Next steps: Gordon will send an email to the SSH list about the Executive Committee’s decision on Dick’s proposal. If the Committee gives the go-ahead, he will contact Reinhart to find out who SSHWeb editors are.


Another task is to evaluate the SSH list. Gordon will get in touch with Ceres Birkhead, who administers the list the University of Utah, about its current status. Also, he will obtain sign-up lists from recent SSH meetings and ask that attendees be added to the SSH list, with instructions to unsubscribe if they so wish. Gordon may send a message to WESS-L encouraging any interested members to subscribe to the SSH list.

IV. Report on the GODORT Pre-Conference

Gordon attended the GODORT Pre-Conference, International Documents in an Electronic Age: The Open Internet and Beyond: Challenges, Tasks, and Tools for All Libraries [1], on Thursday, June 21. He discussed the various presentations given. Mary Gay Anderson from Florida International University gave a presentation on international documents relevant to SSH. She presented the information in the same way she would to upper-level undergraduate or graduate students. She indicated to Gordon that she would be willing to speak at a future SSH meeting if invited. [Gordon – can we add a link to any handouts or presentation information?] He will move forward with arranging a presentation if SSH members are interested.
The University of Pittsburgh is digitizing EU documents. Historical government documents are also very important and of interest to many in the group.

V. Choosing the 2007/2008 Chair and Secretary/Chair Elect

We agreed to begin the practice of having a Chair and a Secretary/Chair-Elect in place for each meeting year (Midwinter & Annual). The Chair sets the agendas and leads the meetings. The Secretary takes attendence, records the meeting proceedings, and posts them to the SS&H wiki page (soon to be established). Gordon volunteered to serve as SS&H DG Chair for 2007/2008, and he called for nominations for the position of Secretary/Chair Elect. This item of business was left unfinished at the meeting and will be continued by e-mail discussion and possibly formal approval at the next meeting in Philadelphia in January 2008.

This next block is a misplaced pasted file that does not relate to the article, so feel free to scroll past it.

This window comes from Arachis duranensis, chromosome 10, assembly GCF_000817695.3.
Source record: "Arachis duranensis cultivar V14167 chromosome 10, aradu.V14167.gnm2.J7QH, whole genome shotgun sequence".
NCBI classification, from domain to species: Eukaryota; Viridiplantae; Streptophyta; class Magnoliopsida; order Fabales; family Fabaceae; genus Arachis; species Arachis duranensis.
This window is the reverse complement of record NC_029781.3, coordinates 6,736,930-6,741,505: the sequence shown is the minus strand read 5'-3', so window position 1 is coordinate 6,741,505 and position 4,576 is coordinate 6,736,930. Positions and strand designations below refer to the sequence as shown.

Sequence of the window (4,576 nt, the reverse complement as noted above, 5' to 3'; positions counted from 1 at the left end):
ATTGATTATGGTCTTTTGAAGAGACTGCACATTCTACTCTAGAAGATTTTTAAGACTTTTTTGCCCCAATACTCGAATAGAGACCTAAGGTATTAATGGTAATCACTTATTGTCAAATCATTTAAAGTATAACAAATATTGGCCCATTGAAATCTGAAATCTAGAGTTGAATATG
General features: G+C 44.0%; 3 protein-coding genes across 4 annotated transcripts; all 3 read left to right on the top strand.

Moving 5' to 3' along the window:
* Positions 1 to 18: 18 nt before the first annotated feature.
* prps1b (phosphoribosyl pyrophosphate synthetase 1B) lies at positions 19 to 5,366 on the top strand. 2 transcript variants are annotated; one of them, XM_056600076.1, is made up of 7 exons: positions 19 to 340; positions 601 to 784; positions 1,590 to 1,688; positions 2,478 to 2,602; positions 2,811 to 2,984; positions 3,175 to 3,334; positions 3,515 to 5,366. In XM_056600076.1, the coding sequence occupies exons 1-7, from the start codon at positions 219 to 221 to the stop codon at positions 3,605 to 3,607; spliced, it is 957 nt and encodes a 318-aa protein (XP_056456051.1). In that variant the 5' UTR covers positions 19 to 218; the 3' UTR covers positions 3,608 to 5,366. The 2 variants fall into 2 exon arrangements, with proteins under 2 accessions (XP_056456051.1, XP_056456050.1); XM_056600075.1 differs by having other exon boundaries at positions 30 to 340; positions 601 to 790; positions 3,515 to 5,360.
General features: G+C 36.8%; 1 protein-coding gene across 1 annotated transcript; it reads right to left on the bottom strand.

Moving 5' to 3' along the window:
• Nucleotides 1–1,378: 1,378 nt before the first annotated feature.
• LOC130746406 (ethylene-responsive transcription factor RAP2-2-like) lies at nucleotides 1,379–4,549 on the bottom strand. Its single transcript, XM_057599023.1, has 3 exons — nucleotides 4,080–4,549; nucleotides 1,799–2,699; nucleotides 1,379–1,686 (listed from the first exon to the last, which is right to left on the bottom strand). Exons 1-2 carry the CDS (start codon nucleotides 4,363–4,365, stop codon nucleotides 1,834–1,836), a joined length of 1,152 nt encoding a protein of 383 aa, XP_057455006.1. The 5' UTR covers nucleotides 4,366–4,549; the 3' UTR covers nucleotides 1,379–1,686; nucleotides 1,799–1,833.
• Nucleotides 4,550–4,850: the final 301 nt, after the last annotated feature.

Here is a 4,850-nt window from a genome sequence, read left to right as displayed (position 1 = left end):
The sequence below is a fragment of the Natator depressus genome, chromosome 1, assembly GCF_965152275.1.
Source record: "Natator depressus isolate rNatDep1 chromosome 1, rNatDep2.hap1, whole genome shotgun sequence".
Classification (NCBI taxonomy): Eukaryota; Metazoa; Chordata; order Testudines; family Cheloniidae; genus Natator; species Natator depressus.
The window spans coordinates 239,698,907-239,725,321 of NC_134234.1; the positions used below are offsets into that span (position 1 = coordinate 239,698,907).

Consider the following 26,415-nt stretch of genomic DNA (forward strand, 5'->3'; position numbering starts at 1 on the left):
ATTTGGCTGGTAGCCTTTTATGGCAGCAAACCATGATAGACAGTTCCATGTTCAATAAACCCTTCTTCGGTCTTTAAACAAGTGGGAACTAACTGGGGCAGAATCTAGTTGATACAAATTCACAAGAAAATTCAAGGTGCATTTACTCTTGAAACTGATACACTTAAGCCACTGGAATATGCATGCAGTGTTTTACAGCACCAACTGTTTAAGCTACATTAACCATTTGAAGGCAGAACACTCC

VI. Other Business

The group concluded by briefly discussing the acquisition of foreign-language materials. There was a question about how closely a subject-collection librarian should follow circulation statistics in making selection decisions. This is of particular concern in the acquisition of foreign-language materials when circulation statistics show a much higher use of English-language materials than of non-English materials, and that resource-sharing arrangements are constantly improving.
[n.b. from GA] While improved resource-sharing practices and arrangements are indeed a boon to scholars’ access to foreign-language titles, another effect is a potential decrease in individual library holdings of European-language books and journals. In 2006 the Association of Research Libraries’ Global Resources Network (ARL/GRN) report published a report entitled Changing Global Book Collection Patterns in ARL Libraries [2]. A salient statistical finding in this report is that while the number of foreign-language titles held in North American libraries has increased, the number of copies per title has decreased. Whether this is or not a negative effect on scholarship, this definitely has implications for those companies that supply North American libraries with European-language books and journals.

Respectfully submitted by Thea Lindquist.